The Iso: Trent Brown


The Players’ Tribune is introducing a new series called The Iso. With so many of us keeping our distance from each other in a variety of ways, we decided to ask some of our favorite athletes to share how they’ve been dealing with life in the Covid-19 world, and how they’re spending their time away from their sport.

Once we started hearing actual, proper information from people other than our Reality TV President, that’s when I got serious. We started getting the right info from experts and doctors, which helped everybody else get in gear.

I was kind of downplaying it at first, just like everybody else, probably. Wasn’t really taking it that serious because the government — the people we count on to give us the right information — was saying, Oh, the flu is worse than this.

When I first got hip to how serious it actually was, I was at home at my parents’ house in Georgia. My dad is a police officer, so he helped heighten my sense of urgency. We went out together and tried to stock up on items that were needed. 

I’m driving from Georgia, headed back to Texas. It’s about 13½ hours, probably about 15 with all the stops. I left Albany, Georgia, this morning (March 20) — about almost 10 o’clock — made it to Atlanta about 12:30, and then I left about 1:30, or so. I’m probably 2½ hours in.

I actually made the final decision to go ahead and head back this morning. I’m not sure what’s about to happen with the government and everything, so I wanted to head back to my house to make sure I have all the essentials that I need.

I have two kids, they’re young — one and two. I’ve been having my hands full, in daddy-day-care mode. I think I’ve watched just about every kids’ show on Netflix and YouTube. Their favorites are the YouTube Cocomelon channel and Baby Bop. My daughter goes crazy for those.

I received a text from our team logistics guy this morning, and he said everything has been canceled indefinitely, as far as our off-season program. So, I’ll have to continue my training regimen at home. (I’m really not mad about it because I kind of feel like the off-season program is a waste of time, especially for vets. I can understand it for younger guys, but it is what it is.) I’m a team player, so I always attend them, but I would definitely love to spend more time at home.

With us being inside that six-week period before OTAs, we have to be cautious about our training. Usually guys would have already started training, with the regimens progressively getting more serious. So, having picked up the tempo a bit with our trainers, we have to scale back now because we don’t want to peak too soon, and we don’t want any injuries or anything like that. My trainer, Jay Hill — he’s in Austin — we’ve scaled back to three training days per week and two active recovery days.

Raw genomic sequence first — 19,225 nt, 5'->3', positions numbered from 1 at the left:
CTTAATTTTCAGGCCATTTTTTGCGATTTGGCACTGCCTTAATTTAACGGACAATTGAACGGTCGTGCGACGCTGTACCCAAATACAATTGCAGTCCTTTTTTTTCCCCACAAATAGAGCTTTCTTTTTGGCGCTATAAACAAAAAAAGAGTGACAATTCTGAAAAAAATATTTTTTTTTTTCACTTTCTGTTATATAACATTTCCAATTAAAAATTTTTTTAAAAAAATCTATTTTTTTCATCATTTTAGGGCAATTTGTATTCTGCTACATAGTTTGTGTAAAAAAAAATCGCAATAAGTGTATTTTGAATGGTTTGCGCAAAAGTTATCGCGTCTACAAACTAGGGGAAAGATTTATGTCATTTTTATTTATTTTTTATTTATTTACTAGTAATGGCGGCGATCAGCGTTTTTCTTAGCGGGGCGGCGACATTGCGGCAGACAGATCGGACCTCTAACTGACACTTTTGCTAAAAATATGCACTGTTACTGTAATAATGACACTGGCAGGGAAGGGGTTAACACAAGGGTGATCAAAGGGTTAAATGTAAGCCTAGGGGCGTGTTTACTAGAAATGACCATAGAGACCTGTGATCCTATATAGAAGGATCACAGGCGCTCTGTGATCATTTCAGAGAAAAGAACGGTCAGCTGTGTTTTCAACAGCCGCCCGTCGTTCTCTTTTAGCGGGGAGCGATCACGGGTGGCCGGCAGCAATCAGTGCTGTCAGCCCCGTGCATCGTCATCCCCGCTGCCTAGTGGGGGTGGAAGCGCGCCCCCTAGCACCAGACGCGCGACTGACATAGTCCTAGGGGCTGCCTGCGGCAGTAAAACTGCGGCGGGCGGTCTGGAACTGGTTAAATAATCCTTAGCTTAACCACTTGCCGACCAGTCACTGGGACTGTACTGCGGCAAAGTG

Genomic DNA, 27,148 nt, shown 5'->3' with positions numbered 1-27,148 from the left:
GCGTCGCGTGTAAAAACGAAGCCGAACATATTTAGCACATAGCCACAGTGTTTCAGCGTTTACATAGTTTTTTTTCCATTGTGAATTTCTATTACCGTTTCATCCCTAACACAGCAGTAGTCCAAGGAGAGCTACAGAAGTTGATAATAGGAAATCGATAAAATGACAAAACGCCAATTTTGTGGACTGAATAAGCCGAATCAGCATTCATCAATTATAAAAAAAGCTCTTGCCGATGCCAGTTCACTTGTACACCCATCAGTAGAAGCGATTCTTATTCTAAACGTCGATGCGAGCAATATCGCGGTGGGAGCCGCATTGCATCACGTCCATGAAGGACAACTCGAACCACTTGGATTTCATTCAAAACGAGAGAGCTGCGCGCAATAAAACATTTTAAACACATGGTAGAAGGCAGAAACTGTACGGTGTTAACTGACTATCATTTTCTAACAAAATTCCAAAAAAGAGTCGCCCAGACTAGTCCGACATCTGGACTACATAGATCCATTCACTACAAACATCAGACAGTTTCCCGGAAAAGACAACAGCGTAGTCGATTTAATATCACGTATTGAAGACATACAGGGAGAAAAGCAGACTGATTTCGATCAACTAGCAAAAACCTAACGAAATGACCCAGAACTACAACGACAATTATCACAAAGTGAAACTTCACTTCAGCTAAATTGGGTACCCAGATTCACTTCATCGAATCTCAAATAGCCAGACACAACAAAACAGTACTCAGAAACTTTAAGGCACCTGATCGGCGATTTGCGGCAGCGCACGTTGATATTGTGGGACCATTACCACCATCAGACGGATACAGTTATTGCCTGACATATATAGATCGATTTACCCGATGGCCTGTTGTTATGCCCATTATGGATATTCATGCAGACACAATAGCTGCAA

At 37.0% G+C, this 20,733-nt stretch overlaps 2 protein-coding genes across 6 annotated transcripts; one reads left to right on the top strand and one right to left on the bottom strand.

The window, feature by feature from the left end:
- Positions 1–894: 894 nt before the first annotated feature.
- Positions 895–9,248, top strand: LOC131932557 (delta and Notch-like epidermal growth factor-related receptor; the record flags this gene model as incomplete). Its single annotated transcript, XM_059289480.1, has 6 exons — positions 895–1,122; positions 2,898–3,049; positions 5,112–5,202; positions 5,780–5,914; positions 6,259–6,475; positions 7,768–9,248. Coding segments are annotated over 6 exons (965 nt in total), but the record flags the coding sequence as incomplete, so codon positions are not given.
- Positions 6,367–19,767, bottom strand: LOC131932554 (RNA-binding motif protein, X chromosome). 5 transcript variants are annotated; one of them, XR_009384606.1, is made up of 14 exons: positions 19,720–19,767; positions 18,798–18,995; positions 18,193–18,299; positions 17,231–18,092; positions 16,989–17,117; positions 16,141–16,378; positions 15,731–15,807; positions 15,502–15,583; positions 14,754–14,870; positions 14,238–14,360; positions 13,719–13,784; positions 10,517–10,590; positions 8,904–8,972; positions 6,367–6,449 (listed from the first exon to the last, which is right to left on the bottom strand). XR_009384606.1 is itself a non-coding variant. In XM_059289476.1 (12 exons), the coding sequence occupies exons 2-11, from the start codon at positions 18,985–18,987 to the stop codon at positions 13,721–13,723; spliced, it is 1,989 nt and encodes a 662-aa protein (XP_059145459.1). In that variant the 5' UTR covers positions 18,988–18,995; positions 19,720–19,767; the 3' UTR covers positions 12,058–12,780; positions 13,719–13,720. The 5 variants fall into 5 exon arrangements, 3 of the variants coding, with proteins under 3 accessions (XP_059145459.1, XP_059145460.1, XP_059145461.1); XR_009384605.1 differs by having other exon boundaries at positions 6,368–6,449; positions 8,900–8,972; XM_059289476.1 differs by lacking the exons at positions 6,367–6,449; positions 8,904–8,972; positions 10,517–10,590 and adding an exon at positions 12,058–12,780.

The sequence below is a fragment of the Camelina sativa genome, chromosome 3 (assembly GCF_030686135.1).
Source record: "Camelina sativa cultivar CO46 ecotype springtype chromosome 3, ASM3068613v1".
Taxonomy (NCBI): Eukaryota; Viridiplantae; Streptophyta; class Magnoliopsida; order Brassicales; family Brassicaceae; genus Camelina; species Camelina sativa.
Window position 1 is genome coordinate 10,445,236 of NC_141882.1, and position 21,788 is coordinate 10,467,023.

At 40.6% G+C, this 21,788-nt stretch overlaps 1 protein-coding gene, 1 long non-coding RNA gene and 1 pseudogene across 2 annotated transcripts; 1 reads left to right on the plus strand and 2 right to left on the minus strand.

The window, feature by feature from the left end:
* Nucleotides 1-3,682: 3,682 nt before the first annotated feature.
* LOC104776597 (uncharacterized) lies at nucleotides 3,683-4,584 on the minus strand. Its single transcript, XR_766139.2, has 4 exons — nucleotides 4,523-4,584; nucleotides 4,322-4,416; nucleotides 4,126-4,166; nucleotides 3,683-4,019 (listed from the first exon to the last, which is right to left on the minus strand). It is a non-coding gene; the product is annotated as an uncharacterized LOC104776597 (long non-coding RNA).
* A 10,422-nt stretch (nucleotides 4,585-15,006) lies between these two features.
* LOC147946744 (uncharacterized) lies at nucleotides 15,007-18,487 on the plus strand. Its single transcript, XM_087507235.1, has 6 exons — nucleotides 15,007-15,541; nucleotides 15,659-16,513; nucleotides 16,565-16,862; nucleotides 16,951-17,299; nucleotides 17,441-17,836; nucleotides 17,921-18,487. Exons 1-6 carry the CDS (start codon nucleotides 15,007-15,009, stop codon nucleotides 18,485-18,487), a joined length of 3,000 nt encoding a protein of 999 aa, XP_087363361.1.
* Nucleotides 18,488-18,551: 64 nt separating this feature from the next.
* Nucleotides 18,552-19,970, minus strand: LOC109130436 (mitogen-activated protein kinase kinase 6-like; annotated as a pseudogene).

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All of my teammates that I’ve been talking with, they’re pretty content with being at home. We’re all the same type of guys — birds of a feather do flock together, I’m a firm believer — and so, really, everybody’s kind of happy with the family time and being able to enjoy their kids. I’ll be fine at home. That’s really all I do anyway. The only time I usually leave the house on a day-to-day is to go work out. I’m a homebody.

My only thing is the TV. Like a dummy, I watched the whole second season of the series All American already, so I’m kind of mad about that. I may have to go back and watch that all over. And I’m definitely going to use the theater in my house that I haven’t used yet.

Ever since I was a kid, I’ve never been a video game type of guy. I’ve always been more of an outdoorsman. My brother was the gamer, but he grew out of it, so nobody that I hang with plays video games like that. But I may have to get back into it during this quarantine.

I have a couple of audio books that I want to listen to. There’s a book by T.D. Jakes called He-Motions. With my kids, I haven’t really been able to pick up my books and just read. 

I’m really just concerned for my kids more than anything. It’s pretty much unknown who has coronavirus, where it may be or how long it lives. I feel like I’ll be able to fight, but I want to make sure my kids are safe and sound, clean and out of harm’s way. My main concern up front was trying to make sure my family was straight.

Me and team have been working on some things to do to help — giveaways and stuff like that. That will be at the top of the to-do list in the coming weeks, to get some things in motion, especially for Vegas. I haven’t heard anything yet about anybody giving anything to the city of Vegas, or my hometown. So, we’ll see what direction we head in, in these coming days.

I definitely want to say to the world and everybody out there: Let’s take this thing seriously. The faster we all get on the same page about social distancing and quarantining, the faster we can get this thing under control and get back to our normal lives.